Statement of Dr. Michael Carome, Deputy Director of Public Citizen’s Health Research Group
Late Thursday, the U.S. Food and Drug Administration (FDA) issued a statement expressing concern about an announcement by Ameridose that the company has voluntarily recalled all of its products after FDA inspectors found deficiencies in the company’s testing process for ensuring that its products were sterile.
Ameridose is owned by the some of the same people who own and operated the New England Compounding Center (NECC) in Framingham, Mass. The NECC is the manufacturer of the tainted injectable steroid drugs linked to the growing fungal meningitis outbreak that has so far sickened 386 patients, killing 28.
Media reports of the Ameridose recall indicate that the FDA expressed concern that this recall will worsen existing shortages of sterile injectable drugs. Indeed, Dr. Janet Woodcock, director of the FDA’s Center for Drug Evaluation and Research, told The New York Times that “We have to balance the risk of lack of sterility assurance against the issues of products not being available. That’s a line we walk every day.”
This statement by one of the most senior FDA officials suggests that the agency is willing, in the face of drug shortages, to turn over production of drugs from mainstream drug manufacturers that are held by the agency to the rigorous regulatory standards for drug approval and manufacturing to companies that have not been—but under FDA’s existing legal authority could and should have been—held to those same high standards.
Moreover, the FDA may previously have used concerns about drug shortages as an excuse to ineffectively regulate those drug manufacturing companies that acted under the guise of compounding pharmacies and engaged in large-scale production and national distribution of standardized versions of drugs without being required to adhere to established safety standards.
Any such decisions by the agency may well have contributed to the circumstances that allowed the current public health catastrophe to occur.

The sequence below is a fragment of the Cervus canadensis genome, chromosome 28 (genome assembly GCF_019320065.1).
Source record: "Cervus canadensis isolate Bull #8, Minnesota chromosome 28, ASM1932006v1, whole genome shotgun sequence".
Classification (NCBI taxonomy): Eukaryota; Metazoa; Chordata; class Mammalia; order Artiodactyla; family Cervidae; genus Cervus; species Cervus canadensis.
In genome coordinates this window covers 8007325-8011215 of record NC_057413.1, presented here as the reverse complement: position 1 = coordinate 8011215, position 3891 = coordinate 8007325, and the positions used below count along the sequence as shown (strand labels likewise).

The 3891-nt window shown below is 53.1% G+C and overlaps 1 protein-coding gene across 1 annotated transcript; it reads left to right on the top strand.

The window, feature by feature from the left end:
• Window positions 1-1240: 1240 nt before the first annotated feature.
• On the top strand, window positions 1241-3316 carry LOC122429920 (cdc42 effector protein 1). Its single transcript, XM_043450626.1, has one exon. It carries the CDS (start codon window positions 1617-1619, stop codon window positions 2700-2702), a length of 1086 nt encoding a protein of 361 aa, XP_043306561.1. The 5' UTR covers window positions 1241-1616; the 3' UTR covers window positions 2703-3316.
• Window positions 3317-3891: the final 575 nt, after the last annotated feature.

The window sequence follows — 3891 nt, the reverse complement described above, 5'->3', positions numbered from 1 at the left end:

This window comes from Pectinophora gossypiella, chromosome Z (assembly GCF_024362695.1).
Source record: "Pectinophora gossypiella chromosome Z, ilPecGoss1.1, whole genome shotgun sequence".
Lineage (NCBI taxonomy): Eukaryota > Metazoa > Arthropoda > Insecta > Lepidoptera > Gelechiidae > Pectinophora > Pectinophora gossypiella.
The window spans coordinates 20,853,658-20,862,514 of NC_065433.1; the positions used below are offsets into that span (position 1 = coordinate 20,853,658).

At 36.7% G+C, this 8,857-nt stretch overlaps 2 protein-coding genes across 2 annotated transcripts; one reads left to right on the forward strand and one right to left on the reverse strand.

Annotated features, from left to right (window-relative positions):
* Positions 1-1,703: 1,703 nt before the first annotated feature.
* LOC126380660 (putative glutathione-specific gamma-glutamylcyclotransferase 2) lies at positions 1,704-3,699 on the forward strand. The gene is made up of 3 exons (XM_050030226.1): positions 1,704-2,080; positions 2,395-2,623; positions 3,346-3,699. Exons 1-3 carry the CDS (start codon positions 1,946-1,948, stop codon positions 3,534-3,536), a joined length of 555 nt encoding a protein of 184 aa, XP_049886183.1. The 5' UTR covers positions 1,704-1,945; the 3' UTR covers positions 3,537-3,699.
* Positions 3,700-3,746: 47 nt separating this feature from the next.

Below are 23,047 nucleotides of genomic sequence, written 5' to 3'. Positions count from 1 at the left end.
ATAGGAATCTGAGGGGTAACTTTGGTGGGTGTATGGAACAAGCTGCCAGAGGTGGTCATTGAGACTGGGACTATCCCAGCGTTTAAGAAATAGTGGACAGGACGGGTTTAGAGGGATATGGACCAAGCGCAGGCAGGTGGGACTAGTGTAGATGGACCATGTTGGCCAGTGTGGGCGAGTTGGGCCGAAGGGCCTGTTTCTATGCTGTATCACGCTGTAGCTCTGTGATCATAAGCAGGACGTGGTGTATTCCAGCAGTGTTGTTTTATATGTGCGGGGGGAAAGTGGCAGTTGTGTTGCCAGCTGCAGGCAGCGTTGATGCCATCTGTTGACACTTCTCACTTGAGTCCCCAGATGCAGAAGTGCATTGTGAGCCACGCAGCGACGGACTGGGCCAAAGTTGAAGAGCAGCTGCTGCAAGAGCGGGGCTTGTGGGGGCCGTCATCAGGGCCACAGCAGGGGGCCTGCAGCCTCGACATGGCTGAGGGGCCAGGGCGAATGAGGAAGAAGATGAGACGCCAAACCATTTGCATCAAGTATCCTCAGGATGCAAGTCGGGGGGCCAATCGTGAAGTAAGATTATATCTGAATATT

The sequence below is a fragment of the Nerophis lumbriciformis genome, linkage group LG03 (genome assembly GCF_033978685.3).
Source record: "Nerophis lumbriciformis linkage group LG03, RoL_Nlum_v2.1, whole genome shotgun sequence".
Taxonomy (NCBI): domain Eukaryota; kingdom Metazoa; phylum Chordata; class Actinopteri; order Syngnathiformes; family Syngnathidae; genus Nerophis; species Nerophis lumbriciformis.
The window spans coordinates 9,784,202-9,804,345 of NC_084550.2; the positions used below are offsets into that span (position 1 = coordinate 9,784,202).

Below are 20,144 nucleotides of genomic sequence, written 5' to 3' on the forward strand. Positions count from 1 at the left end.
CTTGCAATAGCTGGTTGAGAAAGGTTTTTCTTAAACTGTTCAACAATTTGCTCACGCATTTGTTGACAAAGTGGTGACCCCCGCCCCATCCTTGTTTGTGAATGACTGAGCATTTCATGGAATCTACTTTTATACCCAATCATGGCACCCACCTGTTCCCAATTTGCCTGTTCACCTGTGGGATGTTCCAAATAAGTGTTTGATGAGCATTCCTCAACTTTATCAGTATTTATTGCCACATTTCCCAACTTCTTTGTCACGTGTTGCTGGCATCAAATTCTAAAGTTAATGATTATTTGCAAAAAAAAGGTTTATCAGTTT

Drug shortages often result when mainstream manufacturers of commercially available, FDA-approved drugs are cited for violations of the good manufacturing practice (GMP) regulations and need to upgrade their manufacturing facilities and procedures. The FDA should not permit compounding pharmacies to fill this gap because these companies have not demonstrated that their compounded products are safe and effective or, with limited exceptions, that they are manufactured in accordance with GMP regulations. This is particularly true when uses of many of these drugs are elective and, in many cases, other commercially available FDA-approved versions are available or could become available through manufacturers that abide by the GMP regulations.
Allowing compounding pharmacies to take over market share for a drug also may discourage commercial mainstream drug manufacturers from resuming production of FDA-approved, higher-quality versions of drugs.
Furthermore, many compounding pharmacies are involved in the large-scale production and distribution of many drugs for which there is no shortage.
Public Citizen again calls on Congress and the Department of Health and Human Services’ Office of Inspector General to conduct independent investigations into the role of the FDA’s lack of oversight as a factor that contributed to the fungal meningitis outbreak.
To read our October 24, 2012, letter to the Secretary of Health and Human Services calling for an independent investigation of the FDA, visit https://www.citizen.org/our-work/health-and-safety/articles/letter-secretary-health-and-human-services-fda-oversight.